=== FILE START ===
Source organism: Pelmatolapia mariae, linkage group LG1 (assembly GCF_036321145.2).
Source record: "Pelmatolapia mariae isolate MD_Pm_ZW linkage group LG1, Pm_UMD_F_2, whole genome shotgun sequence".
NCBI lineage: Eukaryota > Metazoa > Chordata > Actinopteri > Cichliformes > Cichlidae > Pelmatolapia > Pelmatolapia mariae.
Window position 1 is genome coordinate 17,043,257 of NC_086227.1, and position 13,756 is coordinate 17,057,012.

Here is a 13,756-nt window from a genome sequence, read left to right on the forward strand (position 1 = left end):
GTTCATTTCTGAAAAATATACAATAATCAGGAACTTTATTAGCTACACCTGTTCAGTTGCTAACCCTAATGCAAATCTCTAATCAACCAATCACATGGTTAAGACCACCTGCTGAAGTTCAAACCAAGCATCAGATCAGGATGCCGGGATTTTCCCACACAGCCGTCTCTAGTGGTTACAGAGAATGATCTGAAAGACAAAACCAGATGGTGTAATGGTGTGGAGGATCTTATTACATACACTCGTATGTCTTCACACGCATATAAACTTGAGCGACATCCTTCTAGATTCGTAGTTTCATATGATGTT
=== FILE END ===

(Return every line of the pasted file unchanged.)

Source organism: Pelmatolapia mariae, linkage group LG1 (assembly GCF_036321145.2).
Source record: "Pelmatolapia mariae isolate MD_Pm_ZW linkage group LG1, Pm_UMD_F_2, whole genome shotgun sequence".
NCBI lineage: Eukaryota > Metazoa > Chordata > Actinopteri > Cichliformes > Cichlidae > Pelmatolapia > Pelmatolapia mariae.
Window position 1 is genome coordinate 17,043,257 of NC_086227.1, and position 13,756 is coordinate 17,057,012.

Here is a 13,756-nt window from a genome sequence, read left to right on the forward strand (position 1 = left end):
GTTCATTTCTGAAAAATATACAATAATCAGGAACTTTATTAGCTACACCTGTTCAGTTGCTAACCCTAATGCAAATCTCTAATCAACCAATCACATGGTTAAGACCACCTGCTGAAGTTCAAACCAAGCATCAGATCAGGATGCCGGGATTTTCCCACACAGCCGTCTCTAGTGGTTACAGAGAATGATCTGAAAGACAAAACCAGATGGTGTAATGGTGTGGAGGATCTTATTACATACACTCGTATGTCTTCACACGCATATAAACTTGAGCGACATCCTTCTAGATTCGTAGTTTCATATGATGTT